Case study: Adapting and learning through a pandemic
Brighton Open Air Theatre

Like most arts organisations in the UK, the Covid-19 pandemic has had an enormous impact on the activities of Brighton Open Air Theatre (or BOAT for short).

However, the team at BOAT have shown remarkable resilience in implementing changes and learnings into their work throughout the past year, in order to safely welcome families back to their open air events.

Will Mytum, General Manager at BOAT, tells us about the organisation’s experiences over the past year:

Brighton Open Air Theatre has existed in Dyke Road Park, Brighton since the summer of 2015. A labour of love from the outset, each year we have steadily grown and developed in regards to turnover, facilities, diversity of performance and audience numbers. Our offering of an outdoor theatre, centred in a beautiful park, is unique to Brighton and the wider East Sussex area, and we’ve therefore grown a loyal and hardy audience base over our first few years.

Lockdown came at a very frustrating time for us – we had just launched our full summer programme, 35,000 brochures had been printed and we’d sold over £20k’s worth of tickets. Our initial response was to put a halt on all marketing plans, as well as cancel our launch event and the first 6 weeks of our season, which was due to start on 1st May.

An performance of Shakespeare's Globe at Brighton Open Air Theatre in front of a family audience
A social distancing sign at a BOAT event

Our initial concern was to liaise with the companies we had to cancel on, as well as those in the rest of the season, to understand their plans and be transparent about our position. We were able to reschedule a few shows to later in the summer but most were postponed indefinitely. Many companies also cancelled of their own accord due to the uncertainty.

We also had a responsibility to our audience. We took the entire season off-sale, and refunded everyone who had bought a ticket for a cancelled show. Many were happy for us to keep the cost of their tickets as a donation, but the ticketing system we use did not allow this, so we set up a fundraising campaign called #keepBOATafloat

Once we finally had a reopening date (after weeks of lobbying the government with the newly-formed Open-Air Theatre Coalition) we had an extensive risk assessment done, and developed Covid-safe protocols, including a bespoke seating system whereby each group was individually seated by an usher according to their group size, a one-way system, social-distancing on stage, masks throughout, etc.

View of an empty BOAT Outdoor venue with raked bench seating that helps with social distancing
Bunting in a BOAT Outdoor venue. Being an outdoor theatre company helped with developing Covid-safety protocols.

As an open-air theatre, we were the only venue in Brighton that was able to open for more than a few weeks in 2020. We therefore ended up benefitting greatly, even with a reduced capacity. Our summer season usually ends in September, but last year we extended into October, and even had our very first Christmas season in December. We had our doubts as to whether people would be prepared to sit outside in the middle of winter, but it turns out that overwhelmingly they were, with almost every performance sold out. Being the only venue in town was certainly a huge bonus for us, and an unexpected twist of fate. We were honoured to be able to offer people the escapism they craved during such a difficult year, and it really highlighted the importance of a community-centred creative space.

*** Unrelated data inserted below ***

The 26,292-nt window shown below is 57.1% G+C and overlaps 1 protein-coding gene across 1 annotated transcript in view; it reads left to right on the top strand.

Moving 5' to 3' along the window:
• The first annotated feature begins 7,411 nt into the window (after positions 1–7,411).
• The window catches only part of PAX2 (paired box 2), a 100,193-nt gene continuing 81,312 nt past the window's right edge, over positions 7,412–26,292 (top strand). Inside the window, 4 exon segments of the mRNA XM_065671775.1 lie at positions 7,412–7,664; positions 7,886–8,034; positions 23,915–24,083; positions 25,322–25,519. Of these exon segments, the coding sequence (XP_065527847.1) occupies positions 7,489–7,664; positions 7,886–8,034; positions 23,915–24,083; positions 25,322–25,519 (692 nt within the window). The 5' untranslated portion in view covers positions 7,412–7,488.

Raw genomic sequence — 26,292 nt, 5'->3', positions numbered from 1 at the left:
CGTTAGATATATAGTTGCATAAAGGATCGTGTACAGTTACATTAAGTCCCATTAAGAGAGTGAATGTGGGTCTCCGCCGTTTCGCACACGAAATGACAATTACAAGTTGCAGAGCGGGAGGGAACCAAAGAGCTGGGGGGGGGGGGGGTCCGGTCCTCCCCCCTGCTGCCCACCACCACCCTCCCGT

An actor dressed in khaki overalls, wearing a hat with bunny ears, performs at Brighton Open Air Theatre.

When it came to socially-distancing our audiences, we were slightly apprehensive over the family shows, as kids don’t tend to socially-distance too well! However, we were pleasantly surprised at how well-behaved everyone was. Family shows tend to attract larger groups than our adult shows, often all within the same bubble, so we were able to fit more people in, as the larger groups didn’t need to socially-distance within themselves. Families often also spread out with a picnic blanket which creates a natural area for them. The loss of audience interaction – such a key part of many family shows – was a shame, but we were incredibly impressed with the speed and creativity of the theatre companies who delivered a professional show adapted for Covid times.

Looking ahead to this year, we’re fortunate that we were able to have 4 months of programming last year to give us a head start on preparations. We’re maintaining our bespoke seating plan, with people seated according to bubble size, with a minimum of 1 metre between groups. The one-way systems and staggered bar queues are also returning, and we’ve increased the number of front of house staff to marshal everyone. We also send out detailed instructions to all ticket holders the day before they arrive for their chosen event, clearly explaining our Covid procedures.

The main thing we’ll take away from the whole experience is the reassurance that, whatever the circumstances, people (and particularly families) will always turn up if we’re offering the right thing. Artists will always adapt and deliver in any scenario. When times are tough, people seem even more determined to find some escapism, some entertainment, an experience they’ll remember. As long as we’re conscious of everyone’s safety, we can provide this for our local community, and that’s what theatre is really all about.

– Will Mytum, General Manager at BOAT

Image credits:
First image – Shakespeare’s Globe On Tour, Credit Marc Brennan 2019
Final image – BOAT Unlocked, Credit Mark Senior 2020

14 May 2021


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14 May 2021